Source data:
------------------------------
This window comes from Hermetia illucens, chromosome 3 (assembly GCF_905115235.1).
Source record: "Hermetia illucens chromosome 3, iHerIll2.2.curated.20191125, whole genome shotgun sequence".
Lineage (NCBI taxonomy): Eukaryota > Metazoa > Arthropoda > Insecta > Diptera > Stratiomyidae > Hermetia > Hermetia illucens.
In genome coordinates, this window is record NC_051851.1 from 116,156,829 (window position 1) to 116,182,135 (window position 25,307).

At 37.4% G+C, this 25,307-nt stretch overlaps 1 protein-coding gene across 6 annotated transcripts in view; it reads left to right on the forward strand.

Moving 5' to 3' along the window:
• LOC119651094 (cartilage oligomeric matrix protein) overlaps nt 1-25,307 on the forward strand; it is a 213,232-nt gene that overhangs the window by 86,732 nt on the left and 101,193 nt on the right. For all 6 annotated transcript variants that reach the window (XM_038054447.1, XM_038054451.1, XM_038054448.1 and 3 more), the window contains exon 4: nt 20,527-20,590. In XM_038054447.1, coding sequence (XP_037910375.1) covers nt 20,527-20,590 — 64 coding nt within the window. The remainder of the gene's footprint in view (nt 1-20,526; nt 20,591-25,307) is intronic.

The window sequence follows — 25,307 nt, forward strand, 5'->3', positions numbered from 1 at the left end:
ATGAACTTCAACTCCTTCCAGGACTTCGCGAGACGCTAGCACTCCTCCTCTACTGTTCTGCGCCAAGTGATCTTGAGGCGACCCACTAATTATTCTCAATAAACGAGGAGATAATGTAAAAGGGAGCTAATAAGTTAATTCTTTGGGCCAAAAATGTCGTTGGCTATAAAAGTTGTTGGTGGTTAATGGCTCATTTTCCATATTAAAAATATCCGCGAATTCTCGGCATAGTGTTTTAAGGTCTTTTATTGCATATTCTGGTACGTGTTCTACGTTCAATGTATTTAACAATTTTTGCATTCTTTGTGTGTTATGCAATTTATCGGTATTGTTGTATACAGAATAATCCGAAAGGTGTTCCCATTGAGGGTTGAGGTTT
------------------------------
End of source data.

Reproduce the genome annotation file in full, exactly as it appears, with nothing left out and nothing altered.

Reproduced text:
This window comes from Hermetia illucens, chromosome 3 (assembly GCF_905115235.1).
Source record: "Hermetia illucens chromosome 3, iHerIll2.2.curated.20191125, whole genome shotgun sequence".
Lineage (NCBI taxonomy): Eukaryota > Metazoa > Arthropoda > Insecta > Diptera > Stratiomyidae > Hermetia > Hermetia illucens.
In genome coordinates, this window is record NC_051851.1 from 116,156,829 (window position 1) to 116,182,135 (window position 25,307).

At 37.4% G+C, this 25,307-nt stretch overlaps 1 protein-coding gene across 6 annotated transcripts in view; it reads left to right on the forward strand.

Moving 5' to 3' along the window:
• LOC119651094 (cartilage oligomeric matrix protein) overlaps nt 1-25,307 on the forward strand; it is a 213,232-nt gene that overhangs the window by 86,732 nt on the left and 101,193 nt on the right. For all 6 annotated transcript variants that reach the window (XM_038054447.1, XM_038054451.1, XM_038054448.1 and 3 more), the window contains exon 4: nt 20,527-20,590. In XM_038054447.1, coding sequence (XP_037910375.1) covers nt 20,527-20,590 — 64 coding nt within the window. The remainder of the gene's footprint in view (nt 1-20,526; nt 20,591-25,307) is intronic.

The window sequence follows — 25,307 nt, forward strand, 5'->3', positions numbered from 1 at the left end:
ATGAACTTCAACTCCTTCCAGGACTTCGCGAGACGCTAGCACTCCTCCTCTACTGTTCTGCGCCAAGTGATCTTGAGGCGACCCACTAATTATTCTCAATAAACGAGGAGATAATGTAAAAGGGAGCTAATAAGTTAATTCTTTGGGCCAAAAATGTCGTTGGCTATAAAAGTTGTTGGTGGTTAATGGCTCATTTTCCATATTAAAAATATCCGCGAATTCTCGGCATAGTGTTTTAAGGTCTTTTATTGCATATTCTGGTACGTGTTCTACGTTCAATGTATTTAACAATTTTTGCATTCTTTGTGTGTTATGCAATTTATCGGTATTGTTGTATACAGAATAATCCGAAAGGTGTTCCCATTGAGGGTTGAGGTTT